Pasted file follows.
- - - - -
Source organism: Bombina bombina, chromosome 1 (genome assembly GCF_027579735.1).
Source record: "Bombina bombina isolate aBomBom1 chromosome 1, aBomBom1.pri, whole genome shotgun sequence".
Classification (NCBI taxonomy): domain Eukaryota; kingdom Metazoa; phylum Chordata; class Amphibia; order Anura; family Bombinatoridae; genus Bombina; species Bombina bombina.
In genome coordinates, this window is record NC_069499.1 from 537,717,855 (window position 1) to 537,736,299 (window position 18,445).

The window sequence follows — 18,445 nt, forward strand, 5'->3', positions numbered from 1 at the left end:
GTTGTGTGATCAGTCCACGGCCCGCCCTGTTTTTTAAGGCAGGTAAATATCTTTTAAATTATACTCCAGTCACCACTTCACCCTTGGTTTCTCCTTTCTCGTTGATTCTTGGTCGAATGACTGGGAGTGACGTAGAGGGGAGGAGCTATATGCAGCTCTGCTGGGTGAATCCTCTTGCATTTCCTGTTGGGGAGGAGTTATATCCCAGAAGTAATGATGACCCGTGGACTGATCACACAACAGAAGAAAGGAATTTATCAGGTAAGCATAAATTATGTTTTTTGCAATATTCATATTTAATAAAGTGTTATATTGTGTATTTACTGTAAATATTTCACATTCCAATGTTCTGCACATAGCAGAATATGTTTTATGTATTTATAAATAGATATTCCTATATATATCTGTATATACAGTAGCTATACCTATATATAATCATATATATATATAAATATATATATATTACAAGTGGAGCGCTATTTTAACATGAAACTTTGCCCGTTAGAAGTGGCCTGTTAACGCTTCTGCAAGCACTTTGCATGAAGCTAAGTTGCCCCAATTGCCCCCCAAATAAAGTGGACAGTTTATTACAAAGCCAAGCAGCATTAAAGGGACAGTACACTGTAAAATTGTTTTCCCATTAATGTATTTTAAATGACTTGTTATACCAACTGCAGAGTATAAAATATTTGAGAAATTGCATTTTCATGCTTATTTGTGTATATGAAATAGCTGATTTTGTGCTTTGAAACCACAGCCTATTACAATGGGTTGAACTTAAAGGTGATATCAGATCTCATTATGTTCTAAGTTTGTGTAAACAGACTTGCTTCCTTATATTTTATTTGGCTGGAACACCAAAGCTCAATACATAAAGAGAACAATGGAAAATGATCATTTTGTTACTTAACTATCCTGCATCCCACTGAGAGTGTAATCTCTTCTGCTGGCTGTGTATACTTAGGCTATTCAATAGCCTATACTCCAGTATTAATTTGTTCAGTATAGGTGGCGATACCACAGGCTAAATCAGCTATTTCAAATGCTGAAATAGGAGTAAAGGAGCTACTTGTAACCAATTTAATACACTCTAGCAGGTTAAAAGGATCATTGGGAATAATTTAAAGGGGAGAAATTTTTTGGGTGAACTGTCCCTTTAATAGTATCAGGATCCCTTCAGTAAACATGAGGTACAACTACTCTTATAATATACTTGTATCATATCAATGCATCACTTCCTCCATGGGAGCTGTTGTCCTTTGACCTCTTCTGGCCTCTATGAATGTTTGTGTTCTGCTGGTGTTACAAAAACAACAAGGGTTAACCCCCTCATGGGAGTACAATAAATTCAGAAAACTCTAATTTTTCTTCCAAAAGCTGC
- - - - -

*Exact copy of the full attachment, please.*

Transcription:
Source organism: Bombina bombina, chromosome 1 (genome assembly GCF_027579735.1).
Source record: "Bombina bombina isolate aBomBom1 chromosome 1, aBomBom1.pri, whole genome shotgun sequence".
Classification (NCBI taxonomy): domain Eukaryota; kingdom Metazoa; phylum Chordata; class Amphibia; order Anura; family Bombinatoridae; genus Bombina; species Bombina bombina.
In genome coordinates, this window is record NC_069499.1 from 537,717,855 (window position 1) to 537,736,299 (window position 18,445).

The window sequence follows — 18,445 nt, forward strand, 5'->3', positions numbered from 1 at the left end:
GTTGTGTGATCAGTCCACGGCCCGCCCTGTTTTTTAAGGCAGGTAAATATCTTTTAAATTATACTCCAGTCACCACTTCACCCTTGGTTTCTCCTTTCTCGTTGATTCTTGGTCGAATGACTGGGAGTGACGTAGAGGGGAGGAGCTATATGCAGCTCTGCTGGGTGAATCCTCTTGCATTTCCTGTTGGGGAGGAGTTATATCCCAGAAGTAATGATGACCCGTGGACTGATCACACAACAGAAGAAAGGAATTTATCAGGTAAGCATAAATTATGTTTTTTGCAATATTCATATTTAATAAAGTGTTATATTGTGTATTTACTGTAAATATTTCACATTCCAATGTTCTGCACATAGCAGAATATGTTTTATGTATTTATAAATAGATATTCCTATATATATCTGTATATACAGTAGCTATACCTATATATAATCATATATATATATAAATATATATATATTACAAGTGGAGCGCTATTTTAACATGAAACTTTGCCCGTTAGAAGTGGCCTGTTAACGCTTCTGCAAGCACTTTGCATGAAGCTAAGTTGCCCCAATTGCCCCCCAAATAAAGTGGACAGTTTATTACAAAGCCAAGCAGCATTAAAGGGACAGTACACTGTAAAATTGTTTTCCCATTAATGTATTTTAAATGACTTGTTATACCAACTGCAGAGTATAAAATATTTGAGAAATTGCATTTTCATGCTTATTTGTGTATATGAAATAGCTGATTTTGTGCTTTGAAACCACAGCCTATTACAATGGGTTGAACTTAAAGGTGATATCAGATCTCATTATGTTCTAAGTTTGTGTAAACAGACTTGCTTCCTTATATTTTATTTGGCTGGAACACCAAAGCTCAATACATAAAGAGAACAATGGAAAATGATCATTTTGTTACTTAACTATCCTGCATCCCACTGAGAGTGTAATCTCTTCTGCTGGCTGTGTATACTTAGGCTATTCAATAGCCTATACTCCAGTATTAATTTGTTCAGTATAGGTGGCGATACCACAGGCTAAATCAGCTATTTCAAATGCTGAAATAGGAGTAAAGGAGCTACTTGTAACCAATTTAATACACTCTAGCAGGTTAAAAGGATCATTGGGAATAATTTAAAGGGGAGAAATTTTTTGGGTGAACTGTCCCTTTAATAGTATCAGGATCCCTTCAGTAAACATGAGGTACAACTACTCTTATAATATACTTGTATCATATCAATGCATCACTTCCTCCATGGGAGCTGTTGTCCTTTGACCTCTTCTGGCCTCTATGAATGTTTGTGTTCTGCTGGTGTTACAAAAACAACAAGGGTTAACCCCCTCATGGGAGTACAATAAATTCAGAAAACTCTAATTTTTCTTCCAAAAGCTGC